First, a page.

Karpinski Engineering partnered with the Cleveland Museum of Art for its expansive two-phase, 12-year renovation and addition project. In the course of the project, the Museum:
The following are three key areas of KE's contributions:
The 39,000-SF atrium was envisioned as a new public space for the city of Cleveland. It is about the size of a football field, and its expansive skylight covers the whole space.
The skylight consists of 96 panels (designed by the German engineering firm Gartner) that use hollow mullion supports through which piped, heated or cooled, water can flow. The KE team designed and coordinated the installation of the piping that conditions the skylight panel mullion support system—removing condensation and snow in winter, and reducing solar and conduction heat gain in summer.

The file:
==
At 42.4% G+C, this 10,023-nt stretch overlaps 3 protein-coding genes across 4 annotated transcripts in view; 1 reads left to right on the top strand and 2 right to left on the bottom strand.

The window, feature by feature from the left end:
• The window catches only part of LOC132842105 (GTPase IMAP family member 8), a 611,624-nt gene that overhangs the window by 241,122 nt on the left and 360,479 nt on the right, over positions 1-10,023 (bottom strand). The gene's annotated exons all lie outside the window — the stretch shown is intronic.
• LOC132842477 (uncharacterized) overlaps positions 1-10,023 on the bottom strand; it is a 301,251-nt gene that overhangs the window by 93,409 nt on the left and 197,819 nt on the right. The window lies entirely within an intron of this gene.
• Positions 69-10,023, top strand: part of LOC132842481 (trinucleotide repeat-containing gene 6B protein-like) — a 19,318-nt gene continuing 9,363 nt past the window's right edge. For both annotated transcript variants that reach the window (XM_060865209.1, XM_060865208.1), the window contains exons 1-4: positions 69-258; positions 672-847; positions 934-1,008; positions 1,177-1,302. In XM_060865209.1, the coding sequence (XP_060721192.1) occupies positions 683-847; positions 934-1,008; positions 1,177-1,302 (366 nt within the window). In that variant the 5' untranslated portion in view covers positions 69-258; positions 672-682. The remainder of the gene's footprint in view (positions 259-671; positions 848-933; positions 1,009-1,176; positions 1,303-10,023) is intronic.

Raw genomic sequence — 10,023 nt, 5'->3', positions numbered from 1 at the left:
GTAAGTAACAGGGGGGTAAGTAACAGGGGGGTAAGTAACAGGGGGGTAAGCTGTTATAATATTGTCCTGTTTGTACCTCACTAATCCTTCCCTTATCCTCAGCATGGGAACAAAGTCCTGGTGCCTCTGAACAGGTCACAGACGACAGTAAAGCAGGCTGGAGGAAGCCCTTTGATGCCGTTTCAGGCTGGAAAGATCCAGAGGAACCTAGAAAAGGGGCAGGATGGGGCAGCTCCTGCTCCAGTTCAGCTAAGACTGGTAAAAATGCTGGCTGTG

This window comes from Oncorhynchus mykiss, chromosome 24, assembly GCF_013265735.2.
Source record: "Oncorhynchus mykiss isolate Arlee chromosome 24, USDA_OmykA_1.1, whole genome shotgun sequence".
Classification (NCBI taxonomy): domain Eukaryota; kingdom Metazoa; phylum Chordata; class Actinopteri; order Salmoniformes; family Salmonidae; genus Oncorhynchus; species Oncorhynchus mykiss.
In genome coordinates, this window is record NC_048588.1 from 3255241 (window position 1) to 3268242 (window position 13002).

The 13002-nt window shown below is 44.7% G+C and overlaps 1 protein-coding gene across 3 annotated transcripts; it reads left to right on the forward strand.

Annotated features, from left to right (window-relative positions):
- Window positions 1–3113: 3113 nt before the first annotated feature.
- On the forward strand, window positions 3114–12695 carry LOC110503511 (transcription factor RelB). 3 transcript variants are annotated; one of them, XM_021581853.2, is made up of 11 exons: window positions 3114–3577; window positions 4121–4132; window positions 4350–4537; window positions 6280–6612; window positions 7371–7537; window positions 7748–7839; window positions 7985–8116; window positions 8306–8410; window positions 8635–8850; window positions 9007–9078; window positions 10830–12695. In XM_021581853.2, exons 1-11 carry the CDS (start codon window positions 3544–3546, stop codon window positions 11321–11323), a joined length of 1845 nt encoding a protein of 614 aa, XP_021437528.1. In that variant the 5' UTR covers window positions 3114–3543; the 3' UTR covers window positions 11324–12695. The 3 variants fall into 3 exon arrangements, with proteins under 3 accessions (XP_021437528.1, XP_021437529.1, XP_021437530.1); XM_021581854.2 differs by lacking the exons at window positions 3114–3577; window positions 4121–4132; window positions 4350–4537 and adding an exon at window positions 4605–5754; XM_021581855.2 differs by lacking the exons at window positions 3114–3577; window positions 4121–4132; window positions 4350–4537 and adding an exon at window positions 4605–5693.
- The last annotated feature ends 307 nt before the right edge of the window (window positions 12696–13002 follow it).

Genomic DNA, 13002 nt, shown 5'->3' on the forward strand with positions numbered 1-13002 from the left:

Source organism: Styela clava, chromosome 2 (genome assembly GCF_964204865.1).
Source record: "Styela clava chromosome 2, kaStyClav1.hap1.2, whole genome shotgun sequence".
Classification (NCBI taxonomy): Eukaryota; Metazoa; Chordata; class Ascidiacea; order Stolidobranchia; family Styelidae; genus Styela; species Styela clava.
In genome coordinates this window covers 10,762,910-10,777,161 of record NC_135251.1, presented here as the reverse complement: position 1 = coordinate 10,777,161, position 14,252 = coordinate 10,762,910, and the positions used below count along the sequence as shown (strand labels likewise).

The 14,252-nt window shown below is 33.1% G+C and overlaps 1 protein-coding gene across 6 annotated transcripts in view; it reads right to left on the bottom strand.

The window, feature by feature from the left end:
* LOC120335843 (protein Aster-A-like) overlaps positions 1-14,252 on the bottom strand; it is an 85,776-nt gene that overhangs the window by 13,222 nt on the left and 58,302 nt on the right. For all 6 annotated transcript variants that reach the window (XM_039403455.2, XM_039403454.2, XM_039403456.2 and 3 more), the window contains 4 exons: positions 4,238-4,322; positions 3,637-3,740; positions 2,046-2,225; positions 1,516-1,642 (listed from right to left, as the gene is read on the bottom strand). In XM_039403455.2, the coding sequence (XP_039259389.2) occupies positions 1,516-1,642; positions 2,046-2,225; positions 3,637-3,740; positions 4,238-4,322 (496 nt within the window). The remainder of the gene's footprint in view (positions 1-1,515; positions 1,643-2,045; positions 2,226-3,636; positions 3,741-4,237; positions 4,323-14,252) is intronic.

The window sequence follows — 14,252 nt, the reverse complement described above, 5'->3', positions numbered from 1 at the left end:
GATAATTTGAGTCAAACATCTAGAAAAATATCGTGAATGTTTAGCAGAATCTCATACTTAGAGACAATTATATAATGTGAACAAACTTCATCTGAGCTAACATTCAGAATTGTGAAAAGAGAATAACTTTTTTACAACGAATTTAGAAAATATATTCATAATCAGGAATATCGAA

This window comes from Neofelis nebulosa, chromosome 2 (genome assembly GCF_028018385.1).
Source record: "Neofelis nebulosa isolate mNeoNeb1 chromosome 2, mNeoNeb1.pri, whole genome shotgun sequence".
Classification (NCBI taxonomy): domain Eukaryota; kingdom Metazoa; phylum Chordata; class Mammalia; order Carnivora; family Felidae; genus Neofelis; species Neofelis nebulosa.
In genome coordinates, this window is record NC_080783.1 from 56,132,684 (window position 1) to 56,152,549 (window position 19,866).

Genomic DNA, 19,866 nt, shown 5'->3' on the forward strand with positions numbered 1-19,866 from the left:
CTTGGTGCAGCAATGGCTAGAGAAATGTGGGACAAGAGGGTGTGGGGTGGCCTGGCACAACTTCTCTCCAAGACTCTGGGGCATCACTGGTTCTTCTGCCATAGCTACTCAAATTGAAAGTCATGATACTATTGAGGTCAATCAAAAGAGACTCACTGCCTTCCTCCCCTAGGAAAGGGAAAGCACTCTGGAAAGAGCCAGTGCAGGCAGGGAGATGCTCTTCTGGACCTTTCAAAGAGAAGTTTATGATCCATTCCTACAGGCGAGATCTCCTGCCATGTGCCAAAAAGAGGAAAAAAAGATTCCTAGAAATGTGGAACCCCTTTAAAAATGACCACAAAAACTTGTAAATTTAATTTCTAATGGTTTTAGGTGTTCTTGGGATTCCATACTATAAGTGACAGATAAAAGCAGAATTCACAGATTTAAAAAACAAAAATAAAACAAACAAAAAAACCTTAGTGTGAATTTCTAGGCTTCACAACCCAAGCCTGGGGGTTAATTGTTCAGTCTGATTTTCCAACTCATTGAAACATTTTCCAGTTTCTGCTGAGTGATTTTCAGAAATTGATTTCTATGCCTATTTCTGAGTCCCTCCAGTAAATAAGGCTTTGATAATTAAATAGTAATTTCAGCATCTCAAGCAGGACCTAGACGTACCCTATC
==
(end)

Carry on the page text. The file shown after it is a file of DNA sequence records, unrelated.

Following concepts established by the lead engineer for Phase I, Karpinski Engineering designed air conditioning systems that met the galleries’ tight tolerances for temperature and humidity—70 degrees Fahrenheit and 50% relative humidity in all galleries (as well as art storage and restoration areas) at all times.
The 1916 building is the Museum’s original space, and it is a work of art. The team was responsible for restoring the building and updating it to serve the Museum’s current and future needs.
Services: Mechanical, electrical, and plumbing engineering, as well as fire protection and life safety design, for the project. Sub-consultant for Phase I; lead engineer for Phase II.